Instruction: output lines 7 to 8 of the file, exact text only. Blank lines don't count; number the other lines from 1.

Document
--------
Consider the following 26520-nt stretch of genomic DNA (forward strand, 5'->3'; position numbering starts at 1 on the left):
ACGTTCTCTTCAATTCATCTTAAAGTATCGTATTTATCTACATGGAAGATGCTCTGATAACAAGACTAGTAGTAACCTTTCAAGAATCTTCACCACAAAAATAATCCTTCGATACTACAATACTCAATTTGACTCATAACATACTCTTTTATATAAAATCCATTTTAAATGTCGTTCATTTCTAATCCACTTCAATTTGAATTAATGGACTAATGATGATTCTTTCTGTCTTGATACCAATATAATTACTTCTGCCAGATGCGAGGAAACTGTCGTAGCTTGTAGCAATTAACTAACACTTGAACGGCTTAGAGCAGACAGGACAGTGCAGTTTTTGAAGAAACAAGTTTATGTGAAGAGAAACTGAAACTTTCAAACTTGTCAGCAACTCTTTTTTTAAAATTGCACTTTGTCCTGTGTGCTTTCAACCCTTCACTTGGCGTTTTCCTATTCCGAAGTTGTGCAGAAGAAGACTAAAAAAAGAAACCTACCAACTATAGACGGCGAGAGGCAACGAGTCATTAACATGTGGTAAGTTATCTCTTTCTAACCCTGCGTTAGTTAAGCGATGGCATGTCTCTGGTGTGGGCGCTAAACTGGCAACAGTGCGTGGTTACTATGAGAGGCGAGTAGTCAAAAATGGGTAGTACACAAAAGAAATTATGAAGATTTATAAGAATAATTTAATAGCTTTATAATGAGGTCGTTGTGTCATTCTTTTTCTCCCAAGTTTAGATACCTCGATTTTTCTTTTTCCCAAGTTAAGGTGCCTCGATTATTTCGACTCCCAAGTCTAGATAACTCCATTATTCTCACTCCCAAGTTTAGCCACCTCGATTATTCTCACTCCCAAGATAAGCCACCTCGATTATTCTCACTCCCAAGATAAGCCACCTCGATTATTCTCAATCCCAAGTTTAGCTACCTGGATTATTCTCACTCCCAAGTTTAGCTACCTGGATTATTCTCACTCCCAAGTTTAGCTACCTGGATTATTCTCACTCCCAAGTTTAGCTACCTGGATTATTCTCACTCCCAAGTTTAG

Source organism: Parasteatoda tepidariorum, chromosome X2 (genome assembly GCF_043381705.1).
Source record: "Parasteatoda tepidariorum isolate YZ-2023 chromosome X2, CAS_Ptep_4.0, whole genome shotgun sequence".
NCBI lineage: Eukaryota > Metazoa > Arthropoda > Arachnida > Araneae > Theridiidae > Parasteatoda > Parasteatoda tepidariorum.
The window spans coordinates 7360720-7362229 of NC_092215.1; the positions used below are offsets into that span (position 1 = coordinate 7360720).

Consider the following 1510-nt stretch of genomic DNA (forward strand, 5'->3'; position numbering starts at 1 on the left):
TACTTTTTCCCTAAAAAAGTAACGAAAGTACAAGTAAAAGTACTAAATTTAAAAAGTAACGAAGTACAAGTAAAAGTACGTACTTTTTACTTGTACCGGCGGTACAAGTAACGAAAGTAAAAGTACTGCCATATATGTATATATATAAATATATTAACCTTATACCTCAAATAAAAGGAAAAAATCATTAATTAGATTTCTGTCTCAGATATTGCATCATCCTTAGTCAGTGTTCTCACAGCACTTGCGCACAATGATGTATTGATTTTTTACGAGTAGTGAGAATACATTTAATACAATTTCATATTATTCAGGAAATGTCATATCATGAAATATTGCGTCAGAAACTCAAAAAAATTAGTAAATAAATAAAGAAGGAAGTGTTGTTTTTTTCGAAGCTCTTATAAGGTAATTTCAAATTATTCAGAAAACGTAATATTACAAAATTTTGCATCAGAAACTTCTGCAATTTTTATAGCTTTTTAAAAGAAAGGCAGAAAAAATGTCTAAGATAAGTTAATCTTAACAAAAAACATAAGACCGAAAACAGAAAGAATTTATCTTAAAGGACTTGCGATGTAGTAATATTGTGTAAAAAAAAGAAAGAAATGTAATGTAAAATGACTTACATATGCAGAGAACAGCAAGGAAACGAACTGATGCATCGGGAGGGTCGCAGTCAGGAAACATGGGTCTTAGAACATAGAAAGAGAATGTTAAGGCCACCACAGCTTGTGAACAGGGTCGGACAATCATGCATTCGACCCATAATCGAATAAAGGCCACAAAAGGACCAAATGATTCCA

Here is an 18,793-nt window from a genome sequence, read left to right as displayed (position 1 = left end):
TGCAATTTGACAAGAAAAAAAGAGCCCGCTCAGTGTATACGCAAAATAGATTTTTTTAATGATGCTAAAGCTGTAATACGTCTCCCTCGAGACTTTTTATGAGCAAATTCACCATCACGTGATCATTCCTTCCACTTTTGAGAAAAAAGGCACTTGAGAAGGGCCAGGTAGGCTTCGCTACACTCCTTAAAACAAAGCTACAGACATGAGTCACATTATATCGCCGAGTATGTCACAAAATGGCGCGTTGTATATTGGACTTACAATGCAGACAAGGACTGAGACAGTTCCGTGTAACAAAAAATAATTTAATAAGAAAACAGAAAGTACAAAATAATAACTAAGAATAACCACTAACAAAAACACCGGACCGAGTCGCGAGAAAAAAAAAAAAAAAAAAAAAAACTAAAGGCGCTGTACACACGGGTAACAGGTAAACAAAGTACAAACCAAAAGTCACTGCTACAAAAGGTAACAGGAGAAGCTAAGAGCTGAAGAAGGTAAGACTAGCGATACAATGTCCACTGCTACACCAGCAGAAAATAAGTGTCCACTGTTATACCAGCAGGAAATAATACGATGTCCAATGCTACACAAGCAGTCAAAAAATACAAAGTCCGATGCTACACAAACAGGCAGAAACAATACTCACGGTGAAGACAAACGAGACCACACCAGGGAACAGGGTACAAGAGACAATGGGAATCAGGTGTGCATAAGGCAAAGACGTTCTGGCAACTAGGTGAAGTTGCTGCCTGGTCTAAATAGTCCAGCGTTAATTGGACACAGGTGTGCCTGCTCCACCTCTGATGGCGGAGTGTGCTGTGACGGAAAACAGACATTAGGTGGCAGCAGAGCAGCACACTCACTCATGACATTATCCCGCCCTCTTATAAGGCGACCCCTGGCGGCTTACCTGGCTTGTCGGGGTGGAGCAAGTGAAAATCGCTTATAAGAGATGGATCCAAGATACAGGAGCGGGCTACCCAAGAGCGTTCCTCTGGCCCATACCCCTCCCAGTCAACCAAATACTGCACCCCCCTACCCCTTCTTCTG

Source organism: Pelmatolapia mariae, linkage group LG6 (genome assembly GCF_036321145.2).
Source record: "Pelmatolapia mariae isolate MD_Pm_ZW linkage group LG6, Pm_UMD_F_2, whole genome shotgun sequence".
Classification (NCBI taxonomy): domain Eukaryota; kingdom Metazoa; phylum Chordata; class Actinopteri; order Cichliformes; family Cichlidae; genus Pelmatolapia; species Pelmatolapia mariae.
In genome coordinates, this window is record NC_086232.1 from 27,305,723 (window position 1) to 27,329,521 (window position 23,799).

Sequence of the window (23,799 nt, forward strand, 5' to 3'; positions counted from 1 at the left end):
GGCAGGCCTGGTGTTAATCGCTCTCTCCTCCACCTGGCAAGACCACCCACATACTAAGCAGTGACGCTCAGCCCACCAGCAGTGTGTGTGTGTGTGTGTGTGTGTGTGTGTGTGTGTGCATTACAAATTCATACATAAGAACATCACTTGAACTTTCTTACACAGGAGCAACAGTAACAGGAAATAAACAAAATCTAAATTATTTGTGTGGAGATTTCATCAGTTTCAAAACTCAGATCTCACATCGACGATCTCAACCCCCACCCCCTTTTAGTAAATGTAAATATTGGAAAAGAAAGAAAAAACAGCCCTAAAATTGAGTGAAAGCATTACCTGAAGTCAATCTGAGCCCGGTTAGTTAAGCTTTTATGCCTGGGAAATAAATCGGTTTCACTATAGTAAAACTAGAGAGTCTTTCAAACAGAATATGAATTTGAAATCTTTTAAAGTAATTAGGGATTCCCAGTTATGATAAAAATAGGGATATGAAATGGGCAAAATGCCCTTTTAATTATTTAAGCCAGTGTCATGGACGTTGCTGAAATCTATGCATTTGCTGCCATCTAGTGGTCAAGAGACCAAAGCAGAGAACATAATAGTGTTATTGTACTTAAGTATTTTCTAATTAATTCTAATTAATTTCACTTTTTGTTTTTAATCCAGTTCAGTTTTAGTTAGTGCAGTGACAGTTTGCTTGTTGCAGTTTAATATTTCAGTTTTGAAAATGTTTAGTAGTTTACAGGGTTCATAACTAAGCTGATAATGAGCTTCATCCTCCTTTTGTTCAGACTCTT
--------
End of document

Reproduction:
Consider the following 1510-nt stretch of genomic DNA (forward strand, 5'->3'; position numbering starts at 1 on the left):
TACTTTTTCCCTAAAAAAGTAACGAAAGTACAAGTAAAAGTACTAAATTTAAAAAGTAACGAAGTACAAGTAAAAGTACGTACTTTTTACTTGTACCGGCGGTACAAGTAACGAAAGTAAAAGTACTGCCATATATGTATATATATAAATATATTAACCTTATACCTCAAATAAAAGGAAAAAATCATTAATTAGATTTCTGTCTCAGATATTGCATCATCCTTAGTCAGTGTTCTCACAGCACTTGCGCACAATGATGTATTGATTTTTTACGAGTAGTGAGAATACATTTAATACAATTTCATATTATTCAGGAAATGTCATATCATGAAATATTGCGTCAGAAACTCAAAAAAATTAGTAAATAAATAAAGAAGGAAGTGTTGTTTTTTTCGAAGCTCTTATAAGGTAATTTCAAATTATTCAGAAAACGTAATATTACAAAATTTTGCATCAGAAACTTCTGCAATTTTTATAGCTTTTTAAAAGAAAGGCAGAAAAAATGTCTAAGATAAGTTAATCTTAACAAAAAACATAAGACCGAAAACAGAAAGAATTTATCTTAAAGGACTTGCGATGTAGTAATATTGTGTAAAAAAAAGAAAGAAATGTAATGTAAAATGACTTACATATGCAGAGAACAGCAAGGAAACGAACTGATGCATCGGGAGGGTCGCAGTCAGGAAACATGGGTCTTAGAACATAGAAAGAGAATGTTAAGGCCACCACAGCTTGTGAACAGGGTCGGACAATCATGCATTCGACCCATAATCGAATAAAGGCCACAAAAGGACCAAATGATTCCA